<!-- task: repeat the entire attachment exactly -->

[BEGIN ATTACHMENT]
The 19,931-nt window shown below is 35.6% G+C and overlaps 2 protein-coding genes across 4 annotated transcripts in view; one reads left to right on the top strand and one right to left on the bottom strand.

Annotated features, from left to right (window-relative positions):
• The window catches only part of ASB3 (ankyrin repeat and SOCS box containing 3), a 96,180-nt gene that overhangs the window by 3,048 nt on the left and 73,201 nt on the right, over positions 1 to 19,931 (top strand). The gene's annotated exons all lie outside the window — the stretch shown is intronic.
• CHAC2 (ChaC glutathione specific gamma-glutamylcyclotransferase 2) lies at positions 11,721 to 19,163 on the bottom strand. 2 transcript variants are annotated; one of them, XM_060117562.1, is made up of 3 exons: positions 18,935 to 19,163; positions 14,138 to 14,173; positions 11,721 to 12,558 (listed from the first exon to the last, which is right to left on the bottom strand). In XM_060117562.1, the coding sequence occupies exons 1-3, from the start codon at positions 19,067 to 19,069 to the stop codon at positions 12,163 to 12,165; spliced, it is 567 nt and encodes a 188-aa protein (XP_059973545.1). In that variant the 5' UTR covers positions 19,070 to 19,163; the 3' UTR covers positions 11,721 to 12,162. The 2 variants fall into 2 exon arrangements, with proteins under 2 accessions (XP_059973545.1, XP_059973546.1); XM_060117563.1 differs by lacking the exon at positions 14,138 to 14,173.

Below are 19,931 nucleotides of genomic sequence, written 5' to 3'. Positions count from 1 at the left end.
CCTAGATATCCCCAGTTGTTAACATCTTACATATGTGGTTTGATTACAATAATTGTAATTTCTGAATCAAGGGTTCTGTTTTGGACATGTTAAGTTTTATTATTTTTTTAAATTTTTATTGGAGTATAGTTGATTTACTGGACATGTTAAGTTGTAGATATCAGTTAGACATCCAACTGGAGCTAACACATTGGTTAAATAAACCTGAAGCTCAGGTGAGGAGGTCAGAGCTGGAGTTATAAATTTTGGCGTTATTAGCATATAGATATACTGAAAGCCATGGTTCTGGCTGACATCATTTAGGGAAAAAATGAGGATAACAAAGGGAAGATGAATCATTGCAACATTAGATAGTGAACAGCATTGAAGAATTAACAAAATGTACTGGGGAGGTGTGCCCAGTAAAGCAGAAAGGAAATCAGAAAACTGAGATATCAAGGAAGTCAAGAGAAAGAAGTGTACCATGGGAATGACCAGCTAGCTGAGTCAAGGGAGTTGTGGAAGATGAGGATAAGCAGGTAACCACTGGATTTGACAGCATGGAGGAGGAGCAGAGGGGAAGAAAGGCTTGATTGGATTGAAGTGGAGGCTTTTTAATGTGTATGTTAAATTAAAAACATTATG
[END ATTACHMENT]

The 19,931-nt window shown below is 35.6% G+C and overlaps 2 protein-coding genes across 4 annotated transcripts in view; one reads left to right on the top strand and one right to left on the bottom strand.

Annotated features, from left to right (window-relative positions):
• The window catches only part of ASB3 (ankyrin repeat and SOCS box containing 3), a 96,180-nt gene that overhangs the window by 3,048 nt on the left and 73,201 nt on the right, over positions 1 to 19,931 (top strand). The gene's annotated exons all lie outside the window — the stretch shown is intronic.
• CHAC2 (ChaC glutathione specific gamma-glutamylcyclotransferase 2) lies at positions 11,721 to 19,163 on the bottom strand. 2 transcript variants are annotated; one of them, XM_060117562.1, is made up of 3 exons: positions 18,935 to 19,163; positions 14,138 to 14,173; positions 11,721 to 12,558 (listed from the first exon to the last, which is right to left on the bottom strand). In XM_060117562.1, the coding sequence occupies exons 1-3, from the start codon at positions 19,067 to 19,069 to the stop codon at positions 12,163 to 12,165; spliced, it is 567 nt and encodes a 188-aa protein (XP_059973545.1). In that variant the 5' UTR covers positions 19,070 to 19,163; the 3' UTR covers positions 11,721 to 12,162. The 2 variants fall into 2 exon arrangements, with proteins under 2 accessions (XP_059973545.1, XP_059973546.1); XM_060117563.1 differs by lacking the exon at positions 14,138 to 14,173.

Below are 19,931 nucleotides of genomic sequence, written 5' to 3'. Positions count from 1 at the left end.
CCTAGATATCCCCAGTTGTTAACATCTTACATATGTGGTTTGATTACAATAATTGTAATTTCTGAATCAAGGGTTCTGTTTTGGACATGTTAAGTTTTATTATTTTTTTAAATTTTTATTGGAGTATAGTTGATTTACTGGACATGTTAAGTTGTAGATATCAGTTAGACATCCAACTGGAGCTAACACATTGGTTAAATAAACCTGAAGCTCAGGTGAGGAGGTCAGAGCTGGAGTTATAAATTTTGGCGTTATTAGCATATAGATATACTGAAAGCCATGGTTCTGGCTGACATCATTTAGGGAAAAAATGAGGATAACAAAGGGAAGATGAATCATTGCAACATTAGATAGTGAACAGCATTGAAGAATTAACAAAATGTACTGGGGAGGTGTGCCCAGTAAAGCAGAAAGGAAATCAGAAAACTGAGATATCAAGGAAGTCAAGAGAAAGAAGTGTACCATGGGAATGACCAGCTAGCTGAGTCAAGGGAGTTGTGGAAGATGAGGATAAGCAGGTAACCACTGGATTTGACAGCATGGAGGAGGAGCAGAGGGGAAGAAAGGCTTGATTGGATTGAAGTGGAGGCTTTTTAATGTGTATGTTAAATTAAAAACATTATG